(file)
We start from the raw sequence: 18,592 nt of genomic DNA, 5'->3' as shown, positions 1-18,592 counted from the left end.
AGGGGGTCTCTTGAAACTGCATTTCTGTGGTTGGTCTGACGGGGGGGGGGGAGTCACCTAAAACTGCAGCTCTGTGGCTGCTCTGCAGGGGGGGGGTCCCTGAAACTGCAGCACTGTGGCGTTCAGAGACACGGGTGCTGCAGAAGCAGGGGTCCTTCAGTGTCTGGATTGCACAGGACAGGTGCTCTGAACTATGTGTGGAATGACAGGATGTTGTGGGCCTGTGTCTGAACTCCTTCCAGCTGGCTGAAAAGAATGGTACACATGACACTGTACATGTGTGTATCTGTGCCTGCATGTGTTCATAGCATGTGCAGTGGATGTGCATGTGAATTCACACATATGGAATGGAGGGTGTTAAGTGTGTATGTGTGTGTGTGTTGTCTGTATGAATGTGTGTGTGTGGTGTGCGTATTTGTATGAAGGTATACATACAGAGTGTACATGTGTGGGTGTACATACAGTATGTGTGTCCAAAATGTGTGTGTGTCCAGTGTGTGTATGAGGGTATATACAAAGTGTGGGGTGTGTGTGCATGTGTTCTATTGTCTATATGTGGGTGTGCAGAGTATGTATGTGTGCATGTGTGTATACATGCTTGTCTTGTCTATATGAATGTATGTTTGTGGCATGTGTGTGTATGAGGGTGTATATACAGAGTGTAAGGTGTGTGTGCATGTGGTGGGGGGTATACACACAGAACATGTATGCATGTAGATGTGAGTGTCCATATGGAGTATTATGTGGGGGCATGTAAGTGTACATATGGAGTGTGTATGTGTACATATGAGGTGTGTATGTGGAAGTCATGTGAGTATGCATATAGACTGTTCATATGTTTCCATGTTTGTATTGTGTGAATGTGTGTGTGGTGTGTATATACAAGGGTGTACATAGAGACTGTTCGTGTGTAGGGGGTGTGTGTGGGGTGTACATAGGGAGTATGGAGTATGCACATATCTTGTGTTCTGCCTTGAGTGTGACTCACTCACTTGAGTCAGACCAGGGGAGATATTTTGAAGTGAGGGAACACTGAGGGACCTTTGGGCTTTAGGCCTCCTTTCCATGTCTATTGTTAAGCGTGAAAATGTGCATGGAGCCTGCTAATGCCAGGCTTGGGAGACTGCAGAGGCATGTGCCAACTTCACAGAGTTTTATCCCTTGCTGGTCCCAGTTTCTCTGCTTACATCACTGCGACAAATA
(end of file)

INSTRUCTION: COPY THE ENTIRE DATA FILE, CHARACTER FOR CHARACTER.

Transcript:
We start from the raw sequence: 18,592 nt of genomic DNA, 5'->3' as shown, positions 1-18,592 counted from the left end.
AGGGGGTCTCTTGAAACTGCATTTCTGTGGTTGGTCTGACGGGGGGGGGGGAGTCACCTAAAACTGCAGCTCTGTGGCTGCTCTGCAGGGGGGGGGTCCCTGAAACTGCAGCACTGTGGCGTTCAGAGACACGGGTGCTGCAGAAGCAGGGGTCCTTCAGTGTCTGGATTGCACAGGACAGGTGCTCTGAACTATGTGTGGAATGACAGGATGTTGTGGGCCTGTGTCTGAACTCCTTCCAGCTGGCTGAAAAGAATGGTACACATGACACTGTACATGTGTGTATCTGTGCCTGCATGTGTTCATAGCATGTGCAGTGGATGTGCATGTGAATTCACACATATGGAATGGAGGGTGTTAAGTGTGTATGTGTGTGTGTGTTGTCTGTATGAATGTGTGTGTGTGGTGTGCGTATTTGTATGAAGGTATACATACAGAGTGTACATGTGTGGGTGTACATACAGTATGTGTGTCCAAAATGTGTGTGTGTCCAGTGTGTGTATGAGGGTATATACAAAGTGTGGGGTGTGTGTGCATGTGTTCTATTGTCTATATGTGGGTGTGCAGAGTATGTATGTGTGCATGTGTGTATACATGCTTGTCTTGTCTATATGAATGTATGTTTGTGGCATGTGTGTGTATGAGGGTGTATATACAGAGTGTAAGGTGTGTGTGCATGTGGTGGGGGGTATACACACAGAACATGTATGCATGTAGATGTGAGTGTCCATATGGAGTATTATGTGGGGGCATGTAAGTGTACATATGGAGTGTGTATGTGTACATATGAGGTGTGTATGTGGAAGTCATGTGAGTATGCATATAGACTGTTCATATGTTTCCATGTTTGTATTGTGTGAATGTGTGTGTGGTGTGTATATACAAGGGTGTACATAGAGACTGTTCGTGTGTAGGGGGTGTGTGTGGGGTGTACATAGGGAGTATGGAGTATGCACATATCTTGTGTTCTGCCTTGAGTGTGACTCACTCACTTGAGTCAGACCAGGGGAGATATTTTGAAGTGAGGGAACACTGAGGGACCTTTGGGCTTTAGGCCTCCTTTCCATGTCTATTGTTAAGCGTGAAAATGTGCATGGAGCCTGCTAATGCCAGGCTTGGGAGACTGCAGAGGCATGTGCCAACTTCACAGAGTTTTATCCCTTGCTGGTCCCAGTTTCTCTGCTTACATCACTGCGACAAATA